The genie will not go back in the bottle; it is more productive to work out ways to cope with the genie’s freedom than it is to build elaborate doomed-to-fail genie entrapment devices, or to repeat idealistic platitudes about how the bottle shouldn’t have been opened in the first place and look for someone to blame for it. Yes, it sucks that the business models of many creators whose work I adore and wish to support are under economic pressure; however, no amount of me (or anyone else) saying how much it sucks will make a damned bit of difference. Play the hand you’re dealt, or fold and get out of the game.

A harsh thing to say, perhaps, given I’m a friend of (and contractor to) a number of authors… but would you want your doctor to lie about a life-threatening illness? If you want to survive, you have to accept the reality of the situation, take the pills, endure the surgery; I can’t help but think that content creators as a demographic are moving slowly through the five stages of grief psychology with respect to the economics of infinite goods. It’s a painful and necessary process, but acceptance is the only end-point from which you can move on.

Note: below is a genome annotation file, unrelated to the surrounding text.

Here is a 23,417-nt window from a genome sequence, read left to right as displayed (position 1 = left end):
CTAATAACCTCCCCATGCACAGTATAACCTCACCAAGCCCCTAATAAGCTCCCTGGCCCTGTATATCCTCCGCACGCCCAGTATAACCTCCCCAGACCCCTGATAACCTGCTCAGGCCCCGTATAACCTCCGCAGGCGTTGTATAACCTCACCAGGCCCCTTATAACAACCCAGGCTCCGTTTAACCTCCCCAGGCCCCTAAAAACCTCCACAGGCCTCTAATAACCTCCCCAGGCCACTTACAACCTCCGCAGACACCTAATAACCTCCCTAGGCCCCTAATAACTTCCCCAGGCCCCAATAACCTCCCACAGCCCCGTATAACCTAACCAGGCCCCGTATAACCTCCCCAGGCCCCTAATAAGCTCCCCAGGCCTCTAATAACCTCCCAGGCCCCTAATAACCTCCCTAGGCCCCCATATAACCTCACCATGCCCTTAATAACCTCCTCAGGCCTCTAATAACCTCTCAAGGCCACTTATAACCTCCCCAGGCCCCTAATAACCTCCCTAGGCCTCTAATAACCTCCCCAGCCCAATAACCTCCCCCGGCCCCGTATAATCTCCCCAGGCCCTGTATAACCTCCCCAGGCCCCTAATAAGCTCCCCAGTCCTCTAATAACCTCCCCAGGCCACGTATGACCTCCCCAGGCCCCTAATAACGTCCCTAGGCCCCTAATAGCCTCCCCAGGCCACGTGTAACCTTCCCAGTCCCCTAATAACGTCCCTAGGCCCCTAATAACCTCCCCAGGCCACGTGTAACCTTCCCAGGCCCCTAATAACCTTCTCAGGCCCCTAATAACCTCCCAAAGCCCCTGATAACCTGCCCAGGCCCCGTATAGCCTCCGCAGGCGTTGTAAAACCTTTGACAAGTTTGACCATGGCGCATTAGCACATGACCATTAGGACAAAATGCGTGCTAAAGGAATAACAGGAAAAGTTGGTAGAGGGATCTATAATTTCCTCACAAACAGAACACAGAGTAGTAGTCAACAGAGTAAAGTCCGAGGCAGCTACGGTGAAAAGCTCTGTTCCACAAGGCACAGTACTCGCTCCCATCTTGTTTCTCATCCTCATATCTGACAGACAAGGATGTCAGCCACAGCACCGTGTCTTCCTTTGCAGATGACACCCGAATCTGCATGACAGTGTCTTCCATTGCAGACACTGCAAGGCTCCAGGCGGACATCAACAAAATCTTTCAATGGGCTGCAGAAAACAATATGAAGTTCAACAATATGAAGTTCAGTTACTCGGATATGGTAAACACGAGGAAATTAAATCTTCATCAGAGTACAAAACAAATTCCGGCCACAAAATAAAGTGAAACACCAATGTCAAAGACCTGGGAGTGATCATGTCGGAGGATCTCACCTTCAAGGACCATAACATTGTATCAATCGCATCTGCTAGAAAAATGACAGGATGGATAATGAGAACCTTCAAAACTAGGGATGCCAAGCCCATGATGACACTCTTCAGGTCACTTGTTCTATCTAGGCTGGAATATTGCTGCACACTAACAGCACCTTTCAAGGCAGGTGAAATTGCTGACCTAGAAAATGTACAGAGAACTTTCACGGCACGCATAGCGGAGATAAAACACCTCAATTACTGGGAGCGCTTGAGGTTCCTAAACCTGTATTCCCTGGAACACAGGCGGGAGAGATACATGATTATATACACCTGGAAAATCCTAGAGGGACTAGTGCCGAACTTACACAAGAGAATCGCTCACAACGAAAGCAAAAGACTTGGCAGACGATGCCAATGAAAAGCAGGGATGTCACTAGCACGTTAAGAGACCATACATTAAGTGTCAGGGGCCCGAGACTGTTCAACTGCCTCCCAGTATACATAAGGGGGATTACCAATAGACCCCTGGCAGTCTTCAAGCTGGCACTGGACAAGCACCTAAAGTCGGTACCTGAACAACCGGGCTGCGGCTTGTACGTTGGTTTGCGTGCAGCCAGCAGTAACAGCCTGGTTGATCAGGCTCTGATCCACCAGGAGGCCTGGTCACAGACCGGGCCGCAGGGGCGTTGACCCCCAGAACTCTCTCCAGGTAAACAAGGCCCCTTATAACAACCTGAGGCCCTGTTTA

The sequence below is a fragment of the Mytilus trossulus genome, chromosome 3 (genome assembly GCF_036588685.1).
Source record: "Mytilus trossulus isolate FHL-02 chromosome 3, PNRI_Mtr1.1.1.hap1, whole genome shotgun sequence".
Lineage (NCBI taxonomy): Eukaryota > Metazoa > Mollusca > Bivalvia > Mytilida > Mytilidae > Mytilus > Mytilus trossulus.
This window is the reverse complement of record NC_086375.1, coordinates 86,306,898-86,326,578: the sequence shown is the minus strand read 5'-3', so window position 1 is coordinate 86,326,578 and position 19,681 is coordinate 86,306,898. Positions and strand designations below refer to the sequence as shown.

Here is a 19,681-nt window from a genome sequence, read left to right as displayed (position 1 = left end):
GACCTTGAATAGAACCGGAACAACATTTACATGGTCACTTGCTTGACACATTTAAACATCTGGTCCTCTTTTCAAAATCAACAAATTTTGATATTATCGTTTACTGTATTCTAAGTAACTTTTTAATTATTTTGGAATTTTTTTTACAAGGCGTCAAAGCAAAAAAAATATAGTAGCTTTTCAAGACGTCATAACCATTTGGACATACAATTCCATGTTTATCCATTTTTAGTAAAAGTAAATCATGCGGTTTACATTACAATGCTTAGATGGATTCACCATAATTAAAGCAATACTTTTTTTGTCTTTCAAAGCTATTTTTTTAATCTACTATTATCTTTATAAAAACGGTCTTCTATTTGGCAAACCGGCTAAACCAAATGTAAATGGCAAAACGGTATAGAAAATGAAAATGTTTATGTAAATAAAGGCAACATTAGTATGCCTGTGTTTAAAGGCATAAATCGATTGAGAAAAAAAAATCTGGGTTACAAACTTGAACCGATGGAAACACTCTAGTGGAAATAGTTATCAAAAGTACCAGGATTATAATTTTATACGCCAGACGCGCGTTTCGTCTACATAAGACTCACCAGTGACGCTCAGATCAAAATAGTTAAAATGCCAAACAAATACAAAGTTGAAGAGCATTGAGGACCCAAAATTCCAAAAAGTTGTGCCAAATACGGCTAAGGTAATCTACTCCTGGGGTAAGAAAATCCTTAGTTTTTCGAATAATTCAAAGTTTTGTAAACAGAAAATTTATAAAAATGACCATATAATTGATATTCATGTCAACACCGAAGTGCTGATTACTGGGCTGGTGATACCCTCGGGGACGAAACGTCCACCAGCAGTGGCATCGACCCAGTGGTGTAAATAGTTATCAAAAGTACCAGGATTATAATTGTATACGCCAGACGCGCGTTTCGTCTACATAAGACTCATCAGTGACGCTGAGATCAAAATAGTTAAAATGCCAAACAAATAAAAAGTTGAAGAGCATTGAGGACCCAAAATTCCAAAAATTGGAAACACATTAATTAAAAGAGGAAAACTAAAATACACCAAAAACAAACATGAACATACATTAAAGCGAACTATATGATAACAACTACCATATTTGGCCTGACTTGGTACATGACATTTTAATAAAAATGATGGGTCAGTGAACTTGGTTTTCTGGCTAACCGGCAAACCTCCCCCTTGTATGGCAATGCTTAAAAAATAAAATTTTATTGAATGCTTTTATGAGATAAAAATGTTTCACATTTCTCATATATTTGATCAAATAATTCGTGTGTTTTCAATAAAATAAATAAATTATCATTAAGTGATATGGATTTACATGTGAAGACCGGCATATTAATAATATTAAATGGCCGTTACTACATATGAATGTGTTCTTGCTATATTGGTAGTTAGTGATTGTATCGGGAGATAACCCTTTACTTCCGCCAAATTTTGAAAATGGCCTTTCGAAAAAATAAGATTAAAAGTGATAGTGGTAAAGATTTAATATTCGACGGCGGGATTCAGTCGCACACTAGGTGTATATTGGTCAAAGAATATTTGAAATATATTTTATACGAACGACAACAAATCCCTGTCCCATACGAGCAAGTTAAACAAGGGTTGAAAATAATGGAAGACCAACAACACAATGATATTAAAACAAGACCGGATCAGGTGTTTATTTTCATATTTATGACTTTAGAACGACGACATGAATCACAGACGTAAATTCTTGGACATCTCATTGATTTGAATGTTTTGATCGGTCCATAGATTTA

In an ideal world, we’d all be paid enough in return for doing something we loved to have everything we wanted. If anyone has directions on how to get to that ideal world, by all means please let me and everyone else know how to join you there; in the meantime, I think we’re best off concentrating on finding a way to make a living here in reality.


The trouble with drones

Paul Raven @ 19-10-2010